This boy, who lived in Bunnerong Road, just around the corner, from where we lived in Flint Street, Matraville (now Hillsdale), took me to Bob Potter’s Dance studio, one Saturday morning – for something to do.
He never went again. I hung around there for the next eight years or so!
It must have been about 1957. Perhaps January of that year and have dropped in on Mrs Dot Potter a number of times, in recent years.
It is still such a pleasure to see her.
I wasn’t built for ballroom dancing.
I’m convinced you need to be reasonably thin, if not tall.
I do like to think that I had rhythm as they say.
and the Saturday morning children’s dancing classes were such good fun.
In those early years, I walked the five or so kilometres, happily every Saturday morning and lined up with the others, at the entrance of the studio, which was reached through a narrow passageway between shops and up some stairs.
I heard that in earlier years people used to queue up from the street, through that passage-way and up the stairs.
By the time I went, the hey-days were past, although, as I was later able to see so well depicted in the movie, Strictly Ballroom, competition between various studios was still strong.
I still remember, a little embarrassed that, after the class, after walking home, to the old house, in Flint Street, where the four adults had spent the morning washing clothes and cleaning up, I used to bore them with very excited stories about what fun I’d had again.
As I’ve told so often, I hung around so much, that Dot Potter got into the habit of introducing me to people, as her third son.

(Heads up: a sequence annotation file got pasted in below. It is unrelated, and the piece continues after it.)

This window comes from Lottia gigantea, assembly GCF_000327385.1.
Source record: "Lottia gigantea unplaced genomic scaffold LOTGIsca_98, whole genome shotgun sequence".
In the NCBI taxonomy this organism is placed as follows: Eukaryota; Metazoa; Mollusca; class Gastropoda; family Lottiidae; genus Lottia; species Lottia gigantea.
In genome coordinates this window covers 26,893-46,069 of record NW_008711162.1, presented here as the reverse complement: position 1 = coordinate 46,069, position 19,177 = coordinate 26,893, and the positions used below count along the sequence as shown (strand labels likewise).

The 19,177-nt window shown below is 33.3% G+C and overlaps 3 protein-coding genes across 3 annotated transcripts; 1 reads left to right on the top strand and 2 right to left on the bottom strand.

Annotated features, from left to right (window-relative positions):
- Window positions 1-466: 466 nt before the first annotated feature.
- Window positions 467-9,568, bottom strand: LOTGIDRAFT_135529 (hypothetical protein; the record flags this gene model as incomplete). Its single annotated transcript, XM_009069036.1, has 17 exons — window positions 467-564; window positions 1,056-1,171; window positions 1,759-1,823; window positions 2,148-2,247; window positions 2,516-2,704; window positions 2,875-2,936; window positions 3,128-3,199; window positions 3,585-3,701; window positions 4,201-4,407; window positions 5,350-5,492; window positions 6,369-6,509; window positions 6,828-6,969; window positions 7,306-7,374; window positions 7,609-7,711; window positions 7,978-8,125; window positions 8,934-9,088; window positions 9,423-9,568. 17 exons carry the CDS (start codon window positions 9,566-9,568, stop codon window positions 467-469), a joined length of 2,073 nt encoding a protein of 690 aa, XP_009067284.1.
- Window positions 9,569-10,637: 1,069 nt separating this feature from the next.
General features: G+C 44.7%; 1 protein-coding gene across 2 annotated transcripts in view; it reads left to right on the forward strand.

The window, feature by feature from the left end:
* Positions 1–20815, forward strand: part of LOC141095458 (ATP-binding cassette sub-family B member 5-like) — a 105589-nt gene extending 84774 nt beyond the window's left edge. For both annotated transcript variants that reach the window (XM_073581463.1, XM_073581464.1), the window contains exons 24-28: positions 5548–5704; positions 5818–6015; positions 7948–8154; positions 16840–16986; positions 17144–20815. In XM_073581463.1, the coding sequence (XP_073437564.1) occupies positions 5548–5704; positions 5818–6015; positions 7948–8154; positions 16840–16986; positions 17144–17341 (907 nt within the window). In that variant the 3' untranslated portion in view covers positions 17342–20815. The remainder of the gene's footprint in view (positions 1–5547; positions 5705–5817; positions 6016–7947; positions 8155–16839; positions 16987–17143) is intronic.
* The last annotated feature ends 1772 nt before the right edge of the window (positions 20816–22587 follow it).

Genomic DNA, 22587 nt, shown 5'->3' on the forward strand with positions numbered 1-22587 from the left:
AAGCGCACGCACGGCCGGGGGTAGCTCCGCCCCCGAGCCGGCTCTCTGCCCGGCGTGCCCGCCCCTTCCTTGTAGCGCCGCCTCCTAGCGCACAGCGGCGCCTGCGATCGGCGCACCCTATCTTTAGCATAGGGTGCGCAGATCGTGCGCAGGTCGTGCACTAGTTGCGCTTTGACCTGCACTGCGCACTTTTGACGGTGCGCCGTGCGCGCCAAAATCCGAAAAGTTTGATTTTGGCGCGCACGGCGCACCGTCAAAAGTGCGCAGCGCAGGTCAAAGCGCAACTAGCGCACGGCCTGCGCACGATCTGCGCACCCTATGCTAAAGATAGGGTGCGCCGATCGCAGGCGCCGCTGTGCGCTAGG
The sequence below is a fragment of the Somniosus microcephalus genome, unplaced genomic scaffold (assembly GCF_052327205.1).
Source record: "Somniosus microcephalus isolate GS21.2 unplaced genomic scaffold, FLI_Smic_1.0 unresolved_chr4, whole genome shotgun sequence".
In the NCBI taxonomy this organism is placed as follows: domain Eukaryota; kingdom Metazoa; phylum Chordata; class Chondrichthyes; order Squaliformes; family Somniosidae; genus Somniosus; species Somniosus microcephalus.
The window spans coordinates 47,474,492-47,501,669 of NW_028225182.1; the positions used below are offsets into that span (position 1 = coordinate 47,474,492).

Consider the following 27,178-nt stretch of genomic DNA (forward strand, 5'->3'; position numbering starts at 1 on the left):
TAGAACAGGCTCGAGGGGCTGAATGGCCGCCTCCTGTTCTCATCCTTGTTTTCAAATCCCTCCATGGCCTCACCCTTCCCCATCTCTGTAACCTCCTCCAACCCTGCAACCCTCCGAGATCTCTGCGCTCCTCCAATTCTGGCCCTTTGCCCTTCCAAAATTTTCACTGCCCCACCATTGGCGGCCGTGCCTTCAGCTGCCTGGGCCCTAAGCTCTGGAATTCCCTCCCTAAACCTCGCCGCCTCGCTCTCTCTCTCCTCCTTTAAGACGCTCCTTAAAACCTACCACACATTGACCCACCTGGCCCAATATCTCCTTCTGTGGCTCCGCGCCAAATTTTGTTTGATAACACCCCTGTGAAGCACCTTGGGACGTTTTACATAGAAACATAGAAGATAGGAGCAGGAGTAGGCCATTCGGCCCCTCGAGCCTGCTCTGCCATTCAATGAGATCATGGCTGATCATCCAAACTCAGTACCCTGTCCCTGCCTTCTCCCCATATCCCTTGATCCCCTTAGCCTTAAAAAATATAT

I also like to credit Bob Potter with giving me practical ideas on how to run a class.
In those latter years I was attending teachers college, down in Wollongong, during the week. Helping out at Potter’s, on the Saturday morning, getting in for free because of being used as a kind of tutor, for the simple steps, was so good!
I’d also begun to accompany Bob to little (scouts or community-) halls around Sydney, like in Randwick, Cronulla and Panania (I now live not far from Panania.) And soon le’d just let me go and take those classes. They were quite small.
Always the same routine:
Progressive barndance and one or two other simple progressive dances, to get them mixing; talking, relaxing.
Then some simple steps for the rhythm dance, or jazz waltz, cha-cha, etc., and then finish again with progressive dances, in the circle.
Always finishing up with the can-can polka and / or the march o’ the mods!
(Bring back memories?)
The classes, in the halls out in the other suburbs were held, in early evening and attended by teenagers and a little older.
I’m realising that summing up my involvement with Bob, Dot, Douglas, Robert and Lynette, is going to take more than a few pages.
Let’s call this: Part 1. To be continued.
FOOT-NOTE to this Part 1:
Have had some very pleasant contacts (reliving the past. Some not so good!!), as a result of writing this.
Most recent is contact with Leeann Emery, who attended Bob Potter’s Studio, roughly in my time. Phillip, as she was then, did dance serious competition and tells me she was good friends with Douglas Potter, in those days.
Leeann has been looking for a class-mate from the Maroubra Bay High School days, Philip Comino. As yet, no success!
Can you help?
I have this theory that, when I became a teenager, I adopted this other family, the Potters, like most teenagers do, spreading wings and seeing how other families do things.
Waiting outside Potter’s Dance Studio for the children’s class.
(~Freckles and reddish hair. Could never resist.~)